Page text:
Thank you Lisa for inviting me to be one of the authors.

I have committed to writing a monthly blog post this year, rather like those who commit to posting a photo a day. I have resisted the photo a day – I hate routine. Even making a monthly blog post feels too prescriptive, but given that I seem to be lacking any motivation to blog recently, this commitment to a monthly post will hopefully keep me going until my motivation comes back.

But that doesn’t mean that I haven’t been writing. I have been writing a lot – just not in public!

The end of this month has seen a focus for me on the meaning of ‘metaphor’, in particular in relation to the rhizome metaphor. Frances Bell, Mariana Funes and I have been finalizing a paper about the rhizome, how it is understood and how it applies to teaching and learning. This is a Wordle composed from the content of our submitted paper.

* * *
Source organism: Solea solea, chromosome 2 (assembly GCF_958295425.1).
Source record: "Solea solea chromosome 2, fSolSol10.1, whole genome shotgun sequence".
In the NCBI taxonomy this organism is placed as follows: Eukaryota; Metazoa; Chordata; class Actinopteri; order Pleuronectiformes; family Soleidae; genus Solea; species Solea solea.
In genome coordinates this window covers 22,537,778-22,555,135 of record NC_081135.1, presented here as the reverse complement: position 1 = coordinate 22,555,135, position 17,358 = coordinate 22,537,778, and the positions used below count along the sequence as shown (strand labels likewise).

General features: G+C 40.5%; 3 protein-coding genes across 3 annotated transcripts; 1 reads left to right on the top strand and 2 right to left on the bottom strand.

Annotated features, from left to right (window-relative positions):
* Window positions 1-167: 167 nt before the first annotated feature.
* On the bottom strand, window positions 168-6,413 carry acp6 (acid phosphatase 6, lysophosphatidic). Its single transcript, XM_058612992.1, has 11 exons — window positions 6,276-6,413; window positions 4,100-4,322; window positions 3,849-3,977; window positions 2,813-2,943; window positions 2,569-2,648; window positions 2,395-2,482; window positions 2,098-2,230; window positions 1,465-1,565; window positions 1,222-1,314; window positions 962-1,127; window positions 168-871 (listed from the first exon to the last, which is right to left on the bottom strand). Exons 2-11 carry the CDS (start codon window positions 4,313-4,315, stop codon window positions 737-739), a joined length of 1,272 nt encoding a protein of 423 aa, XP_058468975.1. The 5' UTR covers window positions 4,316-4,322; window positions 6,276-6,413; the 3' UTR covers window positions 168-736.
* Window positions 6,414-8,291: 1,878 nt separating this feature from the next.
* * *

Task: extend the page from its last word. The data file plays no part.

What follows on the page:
Screen Shot 2015-05-30 at 19.16.11

 

We have been working on this paper for more than a year. There was a lot to learn. What has been extremely enjoyable about this has been the number of authors I have become familiar with who write about the rhizome. I have so enjoyed the poetic imagery that some of their writing conjures up.

For those completely unfamiliar with the concept of the rhizome, then a good start is Chapter 1 of Deleuze and Guattari’s book. A Thousand Plateaus (1987, Bloombury) – and we have already published one paper about this. Our research is ongoing, but for our initial thoughts and findings see our paper in Open Praxis – Rhizo14 – A Rhizomatic Learning cMOOC in Sunlight and in Shade.